• 2008 Finniston Lecture on ceramic membranes for clean energy

    IOM3
    The 2008 Finniston Lecture, ‘Ceramic Membranes for Clean Energy Conversion – Engineering with Eggshells’, will be presented by Professor John Kilner on 22 October in London.
  • Materials mapping seeks your views

    IOM3
    The Royal Society of Chemistry is conducting an online materials mapping exercise.
  • Mine waste produces fuel

    Materials World magazine
    Power generation from acid mine drainage (AMD) is the subject of research being conducted at Pennsylvania State University, USA. The team is investigating treatment of mine waste using a specially developed fuel cell that generates electricity while recovering ferric iron for use in pigments.
  • Final programme available for Materials Congress

    IOM3
    A full listing of presentations is now available for Materials Congress, which is being held from 13-15 May in Grantham, UK. The technical symposia and masterclasses incorporate an exciting array of speakers representing a vast array of sectors.
  • Overview of programme for Materials Congress 2008

    IOM3
    An 'at a glance' programme for Materials Congress 2008, to be held on 13-15 May 2008 in Grantham, can be downloaded for a quick and easy overview of all the sessions taking place.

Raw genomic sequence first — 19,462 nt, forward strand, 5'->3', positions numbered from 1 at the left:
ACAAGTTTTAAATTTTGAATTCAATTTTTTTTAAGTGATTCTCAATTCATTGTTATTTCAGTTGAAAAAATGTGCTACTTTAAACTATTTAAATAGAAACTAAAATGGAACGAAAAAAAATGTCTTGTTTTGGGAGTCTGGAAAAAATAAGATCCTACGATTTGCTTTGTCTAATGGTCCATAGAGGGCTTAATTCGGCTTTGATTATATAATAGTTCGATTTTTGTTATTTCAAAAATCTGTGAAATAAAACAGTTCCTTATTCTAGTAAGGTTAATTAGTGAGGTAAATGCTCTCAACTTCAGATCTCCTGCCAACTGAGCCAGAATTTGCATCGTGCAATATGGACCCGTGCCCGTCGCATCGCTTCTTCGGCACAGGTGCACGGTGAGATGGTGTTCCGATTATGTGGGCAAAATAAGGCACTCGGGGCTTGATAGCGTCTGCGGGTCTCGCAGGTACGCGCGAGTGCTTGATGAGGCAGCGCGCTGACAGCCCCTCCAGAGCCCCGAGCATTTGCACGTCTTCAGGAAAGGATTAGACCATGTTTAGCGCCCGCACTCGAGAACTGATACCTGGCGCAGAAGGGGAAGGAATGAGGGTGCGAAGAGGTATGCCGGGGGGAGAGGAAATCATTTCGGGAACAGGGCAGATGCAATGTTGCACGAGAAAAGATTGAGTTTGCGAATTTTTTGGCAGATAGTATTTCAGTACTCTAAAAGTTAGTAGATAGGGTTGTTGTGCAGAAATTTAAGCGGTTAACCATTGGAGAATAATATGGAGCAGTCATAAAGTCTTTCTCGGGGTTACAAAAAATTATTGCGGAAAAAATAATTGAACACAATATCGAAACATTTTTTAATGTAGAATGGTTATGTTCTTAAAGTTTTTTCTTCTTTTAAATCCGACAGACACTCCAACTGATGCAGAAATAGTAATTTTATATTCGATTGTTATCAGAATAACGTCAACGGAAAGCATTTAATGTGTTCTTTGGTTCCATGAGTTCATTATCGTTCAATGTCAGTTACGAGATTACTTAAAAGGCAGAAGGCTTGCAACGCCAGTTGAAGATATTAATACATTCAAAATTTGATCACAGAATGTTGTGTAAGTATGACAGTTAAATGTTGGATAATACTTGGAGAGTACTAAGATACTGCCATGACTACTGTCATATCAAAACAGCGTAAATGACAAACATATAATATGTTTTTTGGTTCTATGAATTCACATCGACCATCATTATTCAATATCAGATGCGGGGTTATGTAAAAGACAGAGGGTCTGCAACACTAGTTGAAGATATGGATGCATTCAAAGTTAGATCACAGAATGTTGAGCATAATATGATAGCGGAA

• Low pressure for gas storage

    Materials World magazine
    Using the crystal barium organotrisulfonate, researchers at the University of Calgary, Canada, have created molecular valves that can help trap and store gases at high densities without the need for high pressures. The could lead to a safer and more efficient means of storing carbon dioxide or hydrogen for environmentally friendly vehicles.
  • Professor John Pethica

    Measured approach

    Materials World magazine
    Professor John Pethica, Chief Scientific Advisor at the UK's National Physical Laboratory (NPL), describes his career leading up to the NPL, the materials testing specifications and standards adhered to by the organisation, and what steps he thinks the UK should take to foster a successful science industry.
  • Unlocking uranium’s chemistry

    Materials World magazine
    Scientists at the University of Edinburgh, UK, have taken the most common form of uranium, uranyl dication (UO22+), found in the natural environment and nuclear waste, and converted the chemically un-reactive compound into a reactive molecule. The team believes this could improve understanding of nuclear materials and waste, and the ability to handle them.
  • Materials Congress logo

    Draft programmes available for Materials Congress

    IOM3
    Draft programmes for Materials Congress are now available online.
  • Cheaper materials for solar cells

    Materials World magazine
    One of the UK's largest photovoltaic solar energy research projects, PV-21, is investigating a replacement for the rare and expensive indium used in the conductors and semiconductors of solar cells.

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